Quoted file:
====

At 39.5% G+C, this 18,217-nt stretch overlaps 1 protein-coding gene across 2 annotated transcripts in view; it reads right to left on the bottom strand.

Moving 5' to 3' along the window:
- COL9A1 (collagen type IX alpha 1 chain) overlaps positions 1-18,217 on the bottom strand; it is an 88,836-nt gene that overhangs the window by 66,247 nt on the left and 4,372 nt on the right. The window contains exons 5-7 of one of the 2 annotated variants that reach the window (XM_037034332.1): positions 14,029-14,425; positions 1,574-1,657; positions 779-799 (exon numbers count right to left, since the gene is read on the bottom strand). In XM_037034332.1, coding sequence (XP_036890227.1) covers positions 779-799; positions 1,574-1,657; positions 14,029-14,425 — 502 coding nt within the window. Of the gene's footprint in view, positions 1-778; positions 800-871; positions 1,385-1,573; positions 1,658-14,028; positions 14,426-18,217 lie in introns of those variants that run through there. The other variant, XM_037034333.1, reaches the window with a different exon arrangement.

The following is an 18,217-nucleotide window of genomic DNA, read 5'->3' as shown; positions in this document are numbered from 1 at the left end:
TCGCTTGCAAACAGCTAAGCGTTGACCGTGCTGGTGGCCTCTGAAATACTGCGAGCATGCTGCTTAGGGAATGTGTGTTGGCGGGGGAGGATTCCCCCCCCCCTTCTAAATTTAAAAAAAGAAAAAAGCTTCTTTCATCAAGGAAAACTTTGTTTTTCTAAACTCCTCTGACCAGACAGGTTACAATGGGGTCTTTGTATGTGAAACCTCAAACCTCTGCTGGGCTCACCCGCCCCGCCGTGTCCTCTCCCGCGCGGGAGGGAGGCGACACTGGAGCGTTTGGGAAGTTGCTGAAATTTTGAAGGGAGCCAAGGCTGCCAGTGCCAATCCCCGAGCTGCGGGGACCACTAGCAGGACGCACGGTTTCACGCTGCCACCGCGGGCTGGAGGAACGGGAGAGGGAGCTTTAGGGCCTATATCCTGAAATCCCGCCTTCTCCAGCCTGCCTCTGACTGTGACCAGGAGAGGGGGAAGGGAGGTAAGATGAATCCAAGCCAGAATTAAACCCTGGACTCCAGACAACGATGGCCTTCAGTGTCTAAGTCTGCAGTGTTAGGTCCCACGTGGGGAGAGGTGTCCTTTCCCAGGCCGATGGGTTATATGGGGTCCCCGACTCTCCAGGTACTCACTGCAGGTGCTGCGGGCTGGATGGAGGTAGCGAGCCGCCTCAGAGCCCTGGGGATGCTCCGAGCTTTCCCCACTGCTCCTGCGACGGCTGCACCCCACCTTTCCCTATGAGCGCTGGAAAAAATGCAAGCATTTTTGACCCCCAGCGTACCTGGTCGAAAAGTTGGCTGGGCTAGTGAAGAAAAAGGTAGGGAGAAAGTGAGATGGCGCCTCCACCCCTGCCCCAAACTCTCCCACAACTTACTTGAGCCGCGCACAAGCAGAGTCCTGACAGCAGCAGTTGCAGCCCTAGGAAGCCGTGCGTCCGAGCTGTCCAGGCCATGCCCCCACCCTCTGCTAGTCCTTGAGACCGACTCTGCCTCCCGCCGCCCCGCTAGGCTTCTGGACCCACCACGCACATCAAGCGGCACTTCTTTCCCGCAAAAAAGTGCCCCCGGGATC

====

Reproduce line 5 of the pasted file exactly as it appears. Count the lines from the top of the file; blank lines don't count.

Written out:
TCGCTTGCAAACAGCTAAGCGTTGACCGTGCTGGTGGCCTCTGAAATACTGCGAGCATGCTGCTTAGGGAATGTGTGTTGGCGGGGGAGGATTCCCCCCCCCCTTCTAAATTTAAAAAAAGAAAAAAGCTTCTTTCATCAAGGAAAACTTTGTTTTTCTAAACTCCTCTGACCAGACAGGTTACAATGGGGTCTTTGTATGTGAAACCTCAAACCTCTGCTGGGCTCACCCGCCCCGCCGTGTCCTCTCCCGCGCGGGAGGGAGGCGACACTGGAGCGTTTGGGAAGTTGCTGAAATTTTGAAGGGAGCCAAGGCTGCCAGTGCCAATCCCCGAGCTGCGGGGACCACTAGCAGGACGCACGGTTTCACGCTGCCACCGCGGGCTGGAGGAACGGGAGAGGGAGCTTTAGGGCCTATATCCTGAAATCCCGCCTTCTCCAGCCTGCCTCTGACTGTGACCAGGAGAGGGGGAAGGGAGGTAAGATGAATCCAAGCCAGAATTAAACCCTGGACTCCAGACAACGATGGCCTTCAGTGTCTAAGTCTGCAGTGTTAGGTCCCACGTGGGGAGAGGTGTCCTTTCCCAGGCCGATGGGTTATATGGGGTCCCCGACTCTCCAGGTACTCACTGCAGGTGCTGCGGGCTGGATGGAGGTAGCGAGCCGCCTCAGAGCCCTGGGGATGCTCCGAGCTTTCCCCACTGCTCCTGCGACGGCTGCACCCCACCTTTCCCTATGAGCGCTGGAAAAAATGCAAGCATTTTTGACCCCCAGCGTACCTGGTCGAAAAGTTGGCTGGGCTAGTGAAGAAAAAGGTAGGGAGAAAGTGAGATGGCGCCTCCACCCCTGCCCCAAACTCTCCCACAACTTACTTGAGCCGCGCACAAGCAGAGTCCTGACAGCAGCAGTTGCAGCCCTAGGAAGCCGTGCGTCCGAGCTGTCCAGGCCATGCCCCCACCCTCTGCTAGTCCTTGAGACCGACTCTGCCTCCCGCCGCCCCGCTAGGCTTCTGGACCCACCACGCACATCAAGCGGCACTTCTTTCCCGCAAAAAAGTGCCCCCGGGATC